It’s important to see that LC is committed to an incompatibilist view of human free will (see, e.g., p. 91). On this view, free will and moral responsibility are incompatible with determinism — specifically, with divine determinism. (As I’ve noted elsewhere, there are many different types of determinism, and thus one could be a compatibilist with respect to one type of determinism and an incompatibilist with respect to another type of determinism. Even so, it’s clear that the determinism Crisp has in view is divine causal determinism.) According to LC, then, no free human choice can be determined by God; any human choice determined by God must be unfree.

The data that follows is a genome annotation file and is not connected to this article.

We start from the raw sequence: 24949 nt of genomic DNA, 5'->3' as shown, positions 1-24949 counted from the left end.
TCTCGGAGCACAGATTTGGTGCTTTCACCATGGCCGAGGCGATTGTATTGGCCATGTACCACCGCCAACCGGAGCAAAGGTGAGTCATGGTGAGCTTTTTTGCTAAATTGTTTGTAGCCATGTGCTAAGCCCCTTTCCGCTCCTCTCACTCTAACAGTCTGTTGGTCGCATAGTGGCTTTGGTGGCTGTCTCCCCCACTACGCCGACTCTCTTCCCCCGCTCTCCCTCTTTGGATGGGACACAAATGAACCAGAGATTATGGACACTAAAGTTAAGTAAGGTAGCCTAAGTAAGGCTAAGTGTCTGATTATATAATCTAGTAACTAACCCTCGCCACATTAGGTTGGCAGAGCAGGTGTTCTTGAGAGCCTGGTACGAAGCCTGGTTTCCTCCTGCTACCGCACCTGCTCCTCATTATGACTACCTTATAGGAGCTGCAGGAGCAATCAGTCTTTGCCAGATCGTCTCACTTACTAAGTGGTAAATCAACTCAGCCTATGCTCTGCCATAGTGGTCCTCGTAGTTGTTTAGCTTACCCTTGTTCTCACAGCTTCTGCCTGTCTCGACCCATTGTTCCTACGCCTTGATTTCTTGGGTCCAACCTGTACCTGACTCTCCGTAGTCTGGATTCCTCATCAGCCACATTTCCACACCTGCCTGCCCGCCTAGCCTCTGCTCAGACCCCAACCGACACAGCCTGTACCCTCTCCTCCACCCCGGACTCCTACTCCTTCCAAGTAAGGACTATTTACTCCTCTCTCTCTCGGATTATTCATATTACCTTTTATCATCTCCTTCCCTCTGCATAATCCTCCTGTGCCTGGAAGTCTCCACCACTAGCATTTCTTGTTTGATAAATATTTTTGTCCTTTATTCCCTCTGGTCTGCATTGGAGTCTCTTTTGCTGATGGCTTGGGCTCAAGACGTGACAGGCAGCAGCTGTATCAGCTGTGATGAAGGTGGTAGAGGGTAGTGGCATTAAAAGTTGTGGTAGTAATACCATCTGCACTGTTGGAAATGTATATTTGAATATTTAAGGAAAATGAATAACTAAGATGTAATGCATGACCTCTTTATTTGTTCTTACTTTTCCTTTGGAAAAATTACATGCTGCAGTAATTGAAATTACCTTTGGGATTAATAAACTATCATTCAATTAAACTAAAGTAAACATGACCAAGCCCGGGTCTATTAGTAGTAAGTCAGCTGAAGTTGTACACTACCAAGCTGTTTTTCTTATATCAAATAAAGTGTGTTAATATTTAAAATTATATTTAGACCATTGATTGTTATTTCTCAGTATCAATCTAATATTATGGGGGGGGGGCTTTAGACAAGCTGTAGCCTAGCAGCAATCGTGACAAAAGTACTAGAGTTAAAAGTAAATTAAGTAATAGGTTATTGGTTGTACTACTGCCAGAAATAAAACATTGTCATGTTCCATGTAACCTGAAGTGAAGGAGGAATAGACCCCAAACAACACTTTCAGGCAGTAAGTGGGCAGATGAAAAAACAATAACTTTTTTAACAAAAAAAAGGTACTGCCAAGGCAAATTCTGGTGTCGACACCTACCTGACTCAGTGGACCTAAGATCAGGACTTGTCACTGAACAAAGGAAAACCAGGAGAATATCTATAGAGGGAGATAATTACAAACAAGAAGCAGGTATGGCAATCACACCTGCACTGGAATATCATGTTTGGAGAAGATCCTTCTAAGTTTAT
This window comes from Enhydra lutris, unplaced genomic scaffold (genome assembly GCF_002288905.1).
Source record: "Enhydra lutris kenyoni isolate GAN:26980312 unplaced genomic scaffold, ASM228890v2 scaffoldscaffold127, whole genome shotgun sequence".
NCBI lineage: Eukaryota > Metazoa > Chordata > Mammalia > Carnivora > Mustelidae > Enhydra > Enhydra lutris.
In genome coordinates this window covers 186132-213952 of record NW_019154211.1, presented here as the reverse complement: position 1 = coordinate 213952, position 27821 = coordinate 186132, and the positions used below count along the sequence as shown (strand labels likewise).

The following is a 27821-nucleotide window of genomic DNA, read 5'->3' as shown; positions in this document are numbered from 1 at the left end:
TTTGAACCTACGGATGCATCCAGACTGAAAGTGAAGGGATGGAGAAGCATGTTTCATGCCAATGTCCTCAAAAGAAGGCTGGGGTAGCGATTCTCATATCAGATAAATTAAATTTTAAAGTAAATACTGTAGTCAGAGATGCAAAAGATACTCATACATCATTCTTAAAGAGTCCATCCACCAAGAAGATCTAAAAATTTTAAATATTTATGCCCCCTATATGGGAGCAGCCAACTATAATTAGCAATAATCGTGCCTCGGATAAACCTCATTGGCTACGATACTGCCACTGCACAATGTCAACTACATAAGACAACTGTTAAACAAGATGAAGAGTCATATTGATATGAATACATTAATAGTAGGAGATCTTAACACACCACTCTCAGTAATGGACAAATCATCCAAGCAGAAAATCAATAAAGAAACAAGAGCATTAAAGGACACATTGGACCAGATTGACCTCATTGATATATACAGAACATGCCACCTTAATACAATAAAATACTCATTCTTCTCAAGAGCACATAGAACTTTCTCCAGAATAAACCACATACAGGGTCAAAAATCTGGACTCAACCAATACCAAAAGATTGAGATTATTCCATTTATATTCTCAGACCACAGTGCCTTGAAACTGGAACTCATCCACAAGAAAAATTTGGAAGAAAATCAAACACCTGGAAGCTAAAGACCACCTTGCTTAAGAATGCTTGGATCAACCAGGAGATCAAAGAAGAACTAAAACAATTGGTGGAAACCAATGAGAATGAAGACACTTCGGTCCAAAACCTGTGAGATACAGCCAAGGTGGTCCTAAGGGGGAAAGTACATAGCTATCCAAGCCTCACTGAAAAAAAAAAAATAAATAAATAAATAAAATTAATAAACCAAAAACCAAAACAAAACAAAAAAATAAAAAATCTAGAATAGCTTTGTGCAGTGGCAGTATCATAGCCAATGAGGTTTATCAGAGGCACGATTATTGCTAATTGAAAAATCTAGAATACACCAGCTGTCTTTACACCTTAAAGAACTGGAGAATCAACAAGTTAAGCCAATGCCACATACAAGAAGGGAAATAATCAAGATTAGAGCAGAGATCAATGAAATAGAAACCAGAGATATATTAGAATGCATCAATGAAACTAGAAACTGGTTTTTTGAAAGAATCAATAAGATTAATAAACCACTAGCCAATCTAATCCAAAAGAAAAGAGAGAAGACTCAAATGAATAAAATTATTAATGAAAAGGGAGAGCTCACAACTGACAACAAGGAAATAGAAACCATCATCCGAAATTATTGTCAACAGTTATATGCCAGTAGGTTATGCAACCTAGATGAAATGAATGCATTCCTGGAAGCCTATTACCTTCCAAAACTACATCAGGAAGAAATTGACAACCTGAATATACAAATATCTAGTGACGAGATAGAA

In addition, LC is committed to the claim that at least some human choices are free and therefore undetermined. Since LC is committed to incompatibilism, it has to deny what we might call comprehensive divine determinism (i.e., the notion that all events, including all human choices, are ultimately determined by God). So LC is committed to both of the following:

1. Compatibilism is false.

2. Comprehensive divine determinism is false.

As I noted above, Crisp claims that the Westminster Confession of Faith doesn’t exclude LC, because it doesn’t commit one to compatibilism or comprehensive divine determinism. On the contrary, I will argue that the WCF implicitly affirms both compatibilism and comprehensive divine determinism. If I’m right about only one of these, then LC is not consistent with the WCF after all.